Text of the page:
Friday, September 21, 2007

Decisions, Decisions . . .

It was supposed to be a brief stop at the wine store to see if anything good and affordable was on sale (nope), but on my way out I was stopped by an elderly woman who asked if I knew anything about wine.

“Just a little,” I answered. “Do you need some help?”

“I wonder if you could help me pick out a chardonnay,” she said.

I know more about reds than I do whites, but she looked worried so I figured I’d give it a shot.

“I’ll try,” I said.

“One of the best lower-end chardonnays I ever had was a Santa Carolina Reserve from South America,” I said, leading her to the imports. “Let’s see if they have that.”

They didn’t.

I scanned the bottles. None looked promising, or even familiar. “Oh, there’s a 2001.”

“Is the year important?” the lady asked.

“It can be, but it’s hard to generalize,” I said. “Two thousand one was a good year for zinfandel, for instance, but I don’t know about chardonnay. Sometimes the older wines taste better than the more recent vintages, but . . .” I could see that I’d lost her.

“Is the year important?” she asked again.

“No,” I said, “it isn’t.”

“This is so hard,” she said. “So hard.”

“Really, it isn’t that bad.” I tried to reassure her. “It’s a bit of a roll of the dice, maybe, but you could end up with a nice surprise at your dinner table. Are you serving chicken? Fish?”

“No, I’m serving beef,” she said.


“If you spill red wine, that’s it.”

“Yeah, I guess it is.”

I spotted some special prices at the end of the row. “Let’s look down here,” I said.

I picked up a bottle. “This is a possibility.”

“What’s possible about it?” she asked, clutching her shopping cart with white knuckles.

“Well, it’s on sale.”

“I don’t know what to do. I just don’t know what to do.” She shook her head.

I decided she needed firm advice. “Buy this one,” I stated flatly.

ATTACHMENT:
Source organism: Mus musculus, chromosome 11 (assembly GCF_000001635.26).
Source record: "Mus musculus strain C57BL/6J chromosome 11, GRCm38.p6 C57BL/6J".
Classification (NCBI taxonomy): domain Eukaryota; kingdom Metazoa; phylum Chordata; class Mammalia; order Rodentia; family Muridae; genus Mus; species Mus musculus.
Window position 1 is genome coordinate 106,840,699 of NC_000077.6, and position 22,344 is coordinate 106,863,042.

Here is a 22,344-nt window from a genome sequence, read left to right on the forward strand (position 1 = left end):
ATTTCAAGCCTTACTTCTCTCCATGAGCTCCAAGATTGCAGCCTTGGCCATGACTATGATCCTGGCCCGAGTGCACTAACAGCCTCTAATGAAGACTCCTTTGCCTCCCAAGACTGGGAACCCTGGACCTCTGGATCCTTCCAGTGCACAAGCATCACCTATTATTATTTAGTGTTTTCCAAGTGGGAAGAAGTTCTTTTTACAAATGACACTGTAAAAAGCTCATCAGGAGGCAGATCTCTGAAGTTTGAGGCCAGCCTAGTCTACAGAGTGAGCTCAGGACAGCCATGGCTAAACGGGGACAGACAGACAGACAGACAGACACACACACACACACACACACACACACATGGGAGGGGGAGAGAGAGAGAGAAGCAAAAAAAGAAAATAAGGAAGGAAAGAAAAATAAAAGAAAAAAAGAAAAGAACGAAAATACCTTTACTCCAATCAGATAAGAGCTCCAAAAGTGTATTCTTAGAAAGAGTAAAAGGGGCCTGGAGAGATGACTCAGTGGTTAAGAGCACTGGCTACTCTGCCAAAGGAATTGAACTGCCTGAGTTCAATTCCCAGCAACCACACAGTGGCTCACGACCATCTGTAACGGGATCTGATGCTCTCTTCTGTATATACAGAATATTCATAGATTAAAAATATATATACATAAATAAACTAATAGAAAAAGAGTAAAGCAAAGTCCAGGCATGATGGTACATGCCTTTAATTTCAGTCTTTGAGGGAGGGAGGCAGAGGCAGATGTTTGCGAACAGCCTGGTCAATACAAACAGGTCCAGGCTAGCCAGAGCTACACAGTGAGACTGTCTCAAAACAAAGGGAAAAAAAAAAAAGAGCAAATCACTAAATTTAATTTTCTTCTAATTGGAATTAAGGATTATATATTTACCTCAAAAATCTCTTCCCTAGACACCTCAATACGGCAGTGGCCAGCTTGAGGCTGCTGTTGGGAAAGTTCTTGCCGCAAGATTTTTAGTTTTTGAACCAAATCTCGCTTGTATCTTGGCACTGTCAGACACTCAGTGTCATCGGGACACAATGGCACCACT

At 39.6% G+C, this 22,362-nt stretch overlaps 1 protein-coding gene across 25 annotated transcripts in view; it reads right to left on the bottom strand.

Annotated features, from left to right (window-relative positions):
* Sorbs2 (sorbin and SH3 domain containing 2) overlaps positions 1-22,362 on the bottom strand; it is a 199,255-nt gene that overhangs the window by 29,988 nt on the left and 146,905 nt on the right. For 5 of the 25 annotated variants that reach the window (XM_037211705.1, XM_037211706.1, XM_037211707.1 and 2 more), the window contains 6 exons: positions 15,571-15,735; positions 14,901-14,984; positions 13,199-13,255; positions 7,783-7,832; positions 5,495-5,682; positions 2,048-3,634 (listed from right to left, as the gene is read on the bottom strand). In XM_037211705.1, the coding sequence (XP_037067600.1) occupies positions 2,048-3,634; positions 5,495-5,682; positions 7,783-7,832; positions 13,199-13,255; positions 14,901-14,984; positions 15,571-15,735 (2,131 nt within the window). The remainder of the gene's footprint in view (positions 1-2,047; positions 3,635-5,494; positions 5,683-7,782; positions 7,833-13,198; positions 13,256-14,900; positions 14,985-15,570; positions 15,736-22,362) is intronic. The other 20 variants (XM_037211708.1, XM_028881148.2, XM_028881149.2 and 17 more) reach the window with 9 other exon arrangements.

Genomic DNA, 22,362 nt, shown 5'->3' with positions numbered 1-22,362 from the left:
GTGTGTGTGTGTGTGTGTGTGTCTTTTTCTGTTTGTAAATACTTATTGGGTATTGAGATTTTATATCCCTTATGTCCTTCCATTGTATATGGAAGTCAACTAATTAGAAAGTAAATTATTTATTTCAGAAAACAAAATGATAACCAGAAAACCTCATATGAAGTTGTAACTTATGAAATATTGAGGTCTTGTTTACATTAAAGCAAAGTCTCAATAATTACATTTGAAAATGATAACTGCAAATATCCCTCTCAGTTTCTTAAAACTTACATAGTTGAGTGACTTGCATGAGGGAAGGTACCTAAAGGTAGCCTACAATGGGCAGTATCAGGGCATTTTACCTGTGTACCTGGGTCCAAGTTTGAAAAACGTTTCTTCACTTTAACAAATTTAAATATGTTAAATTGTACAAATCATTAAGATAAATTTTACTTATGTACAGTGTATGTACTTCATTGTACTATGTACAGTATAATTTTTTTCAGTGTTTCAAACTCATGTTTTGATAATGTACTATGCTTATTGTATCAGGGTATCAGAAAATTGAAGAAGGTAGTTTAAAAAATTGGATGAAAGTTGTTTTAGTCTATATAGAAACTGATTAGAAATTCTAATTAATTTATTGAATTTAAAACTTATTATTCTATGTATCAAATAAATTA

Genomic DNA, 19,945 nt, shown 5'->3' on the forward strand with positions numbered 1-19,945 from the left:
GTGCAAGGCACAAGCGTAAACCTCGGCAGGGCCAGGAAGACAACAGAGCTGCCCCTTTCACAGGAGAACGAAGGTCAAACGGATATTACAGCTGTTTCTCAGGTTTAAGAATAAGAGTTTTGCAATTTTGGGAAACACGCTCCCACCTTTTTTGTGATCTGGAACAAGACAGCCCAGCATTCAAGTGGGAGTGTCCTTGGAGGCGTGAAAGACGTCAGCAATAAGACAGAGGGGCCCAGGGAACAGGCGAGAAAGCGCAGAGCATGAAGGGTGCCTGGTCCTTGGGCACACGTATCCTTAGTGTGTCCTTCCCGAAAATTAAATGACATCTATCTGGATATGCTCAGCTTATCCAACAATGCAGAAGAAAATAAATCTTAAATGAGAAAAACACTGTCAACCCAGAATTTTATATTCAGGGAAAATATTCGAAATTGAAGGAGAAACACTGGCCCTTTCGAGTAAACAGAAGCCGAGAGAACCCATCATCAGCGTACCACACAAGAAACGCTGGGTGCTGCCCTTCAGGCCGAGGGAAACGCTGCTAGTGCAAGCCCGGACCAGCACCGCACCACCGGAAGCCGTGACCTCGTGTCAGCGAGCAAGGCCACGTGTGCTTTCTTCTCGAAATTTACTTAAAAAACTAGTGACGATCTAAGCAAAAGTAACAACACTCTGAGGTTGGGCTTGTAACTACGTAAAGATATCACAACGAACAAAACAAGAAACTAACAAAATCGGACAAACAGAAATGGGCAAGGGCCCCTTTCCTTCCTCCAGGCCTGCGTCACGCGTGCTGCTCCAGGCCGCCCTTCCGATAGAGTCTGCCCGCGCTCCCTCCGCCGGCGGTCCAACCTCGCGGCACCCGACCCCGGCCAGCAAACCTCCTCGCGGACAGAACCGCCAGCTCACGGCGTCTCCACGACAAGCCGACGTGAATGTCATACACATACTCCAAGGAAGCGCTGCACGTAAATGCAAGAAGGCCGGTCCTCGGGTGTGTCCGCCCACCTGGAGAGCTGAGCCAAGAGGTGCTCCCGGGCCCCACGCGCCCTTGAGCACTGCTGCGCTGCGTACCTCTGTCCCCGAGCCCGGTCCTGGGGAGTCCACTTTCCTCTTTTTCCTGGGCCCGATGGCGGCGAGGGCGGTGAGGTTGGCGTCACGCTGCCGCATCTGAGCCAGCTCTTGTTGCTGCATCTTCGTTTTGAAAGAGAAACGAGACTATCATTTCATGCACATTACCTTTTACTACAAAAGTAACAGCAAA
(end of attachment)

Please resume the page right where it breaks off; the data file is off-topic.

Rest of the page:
“Why should I?” she demanded flatly.

Okey-dokey, a new approach was needed. I read from the label. “Monkey Bay (see the monkey?) . . . It’s from New Zealand, and New Zealand has produced some good wines. I predict that for $8.99 on sale, you can’t go wrong with this wine.”

“Oooh, this is terrible,” she said. “It’s so hard. I can’t choose. I can’t do this today. I’m going to have to come back tomorrow.”


“Or another day. I can’t make a decision in one day. It’s just too hard.” Although her hands still gripped the handle of her shopping cart, I could practically see them being wrung into a pulp.

I put the bottle back and rested one of my hands on her shoulder. “If I were you,” I said, looking into her eyes, “I would buy the Monkey Bay because it has a really cute label.”

She smiled.

I left the store, and I don’t know if she bought the wine.

But she smiled.

Tuesday, September 18, 2007

Gardening, Domino Style

For some reason, Amazon chose to give me a free subscription to Domino magazine. I'd never heard of it. (Maybe that was their reason.) I love magazines, but this one isn't for me. Their taste in home decor rarely matches mine, and even when it does (sort of), I couldn't possibly afford any of the stuff they feature.